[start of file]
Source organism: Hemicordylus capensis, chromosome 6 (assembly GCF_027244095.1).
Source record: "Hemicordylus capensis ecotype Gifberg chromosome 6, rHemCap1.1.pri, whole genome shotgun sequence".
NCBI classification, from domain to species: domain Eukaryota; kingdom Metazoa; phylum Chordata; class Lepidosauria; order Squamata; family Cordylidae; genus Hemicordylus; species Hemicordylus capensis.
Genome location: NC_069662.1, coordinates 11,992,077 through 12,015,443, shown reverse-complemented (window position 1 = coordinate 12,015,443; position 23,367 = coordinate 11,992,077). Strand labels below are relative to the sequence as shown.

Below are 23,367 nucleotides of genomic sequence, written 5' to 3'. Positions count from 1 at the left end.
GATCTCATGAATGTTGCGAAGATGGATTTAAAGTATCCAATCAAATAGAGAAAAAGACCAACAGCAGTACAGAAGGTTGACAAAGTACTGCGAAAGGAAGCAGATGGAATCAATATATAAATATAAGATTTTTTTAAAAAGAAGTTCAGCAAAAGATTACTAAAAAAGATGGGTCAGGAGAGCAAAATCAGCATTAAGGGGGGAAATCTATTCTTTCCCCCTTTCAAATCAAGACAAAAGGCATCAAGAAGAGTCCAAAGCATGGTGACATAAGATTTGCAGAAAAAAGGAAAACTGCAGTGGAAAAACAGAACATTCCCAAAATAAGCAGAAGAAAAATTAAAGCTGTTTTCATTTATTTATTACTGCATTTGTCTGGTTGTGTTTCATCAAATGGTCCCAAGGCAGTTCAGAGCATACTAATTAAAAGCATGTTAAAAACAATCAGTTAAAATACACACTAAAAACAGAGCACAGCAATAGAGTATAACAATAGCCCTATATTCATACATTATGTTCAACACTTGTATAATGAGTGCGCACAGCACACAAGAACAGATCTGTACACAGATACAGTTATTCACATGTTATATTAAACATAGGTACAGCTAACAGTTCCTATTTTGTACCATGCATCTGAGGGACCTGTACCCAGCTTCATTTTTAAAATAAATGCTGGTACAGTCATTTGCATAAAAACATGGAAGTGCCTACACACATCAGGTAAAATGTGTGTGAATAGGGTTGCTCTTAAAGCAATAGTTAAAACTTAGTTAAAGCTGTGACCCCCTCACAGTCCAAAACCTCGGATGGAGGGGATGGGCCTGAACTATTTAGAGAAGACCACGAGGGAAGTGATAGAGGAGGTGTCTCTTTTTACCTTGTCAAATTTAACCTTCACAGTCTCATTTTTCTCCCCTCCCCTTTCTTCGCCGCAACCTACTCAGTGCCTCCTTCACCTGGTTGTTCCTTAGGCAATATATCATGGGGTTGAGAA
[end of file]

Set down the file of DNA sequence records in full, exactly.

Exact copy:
Source organism: Hemicordylus capensis, chromosome 6 (assembly GCF_027244095.1).
Source record: "Hemicordylus capensis ecotype Gifberg chromosome 6, rHemCap1.1.pri, whole genome shotgun sequence".
NCBI classification, from domain to species: domain Eukaryota; kingdom Metazoa; phylum Chordata; class Lepidosauria; order Squamata; family Cordylidae; genus Hemicordylus; species Hemicordylus capensis.
Genome location: NC_069662.1, coordinates 11,992,077 through 12,015,443, shown reverse-complemented (window position 1 = coordinate 12,015,443; position 23,367 = coordinate 11,992,077). Strand labels below are relative to the sequence as shown.

Below are 23,367 nucleotides of genomic sequence, written 5' to 3'. Positions count from 1 at the left end.
GATCTCATGAATGTTGCGAAGATGGATTTAAAGTATCCAATCAAATAGAGAAAAAGACCAACAGCAGTACAGAAGGTTGACAAAGTACTGCGAAAGGAAGCAGATGGAATCAATATATAAATATAAGATTTTTTTAAAAAGAAGTTCAGCAAAAGATTACTAAAAAAGATGGGTCAGGAGAGCAAAATCAGCATTAAGGGGGGAAATCTATTCTTTCCCCCTTTCAAATCAAGACAAAAGGCATCAAGAAGAGTCCAAAGCATGGTGACATAAGATTTGCAGAAAAAAGGAAAACTGCAGTGGAAAAACAGAACATTCCCAAAATAAGCAGAAGAAAAATTAAAGCTGTTTTCATTTATTTATTACTGCATTTGTCTGGTTGTGTTTCATCAAATGGTCCCAAGGCAGTTCAGAGCATACTAATTAAAAGCATGTTAAAAACAATCAGTTAAAATACACACTAAAAACAGAGCACAGCAATAGAGTATAACAATAGCCCTATATTCATACATTATGTTCAACACTTGTATAATGAGTGCGCACAGCACACAAGAACAGATCTGTACACAGATACAGTTATTCACATGTTATATTAAACATAGGTACAGCTAACAGTTCCTATTTTGTACCATGCATCTGAGGGACCTGTACCCAGCTTCATTTTTAAAATAAATGCTGGTACAGTCATTTGCATAAAAACATGGAAGTGCCTACACACATCAGGTAAAATGTGTGTGAATAGGGTTGCTCTTAAAGCAATAGTTAAAACTTAGTTAAAGCTGTGACCCCCTCACAGTCCAAAACCTCGGATGGAGGGGATGGGCCTGAACTATTTAGAGAAGACCACGAGGGAAGTGATAGAGGAGGTGTCTCTTTTTACCTTGTCAAATTTAACCTTCACAGTCTCATTTTTCTCCCCTCCCCTTTCTTCGCCGCAACCTACTCAGTGCCTCCTTCACCTGGTTGTTCCTTAGGCAATATATCATGGGGTTGAGAA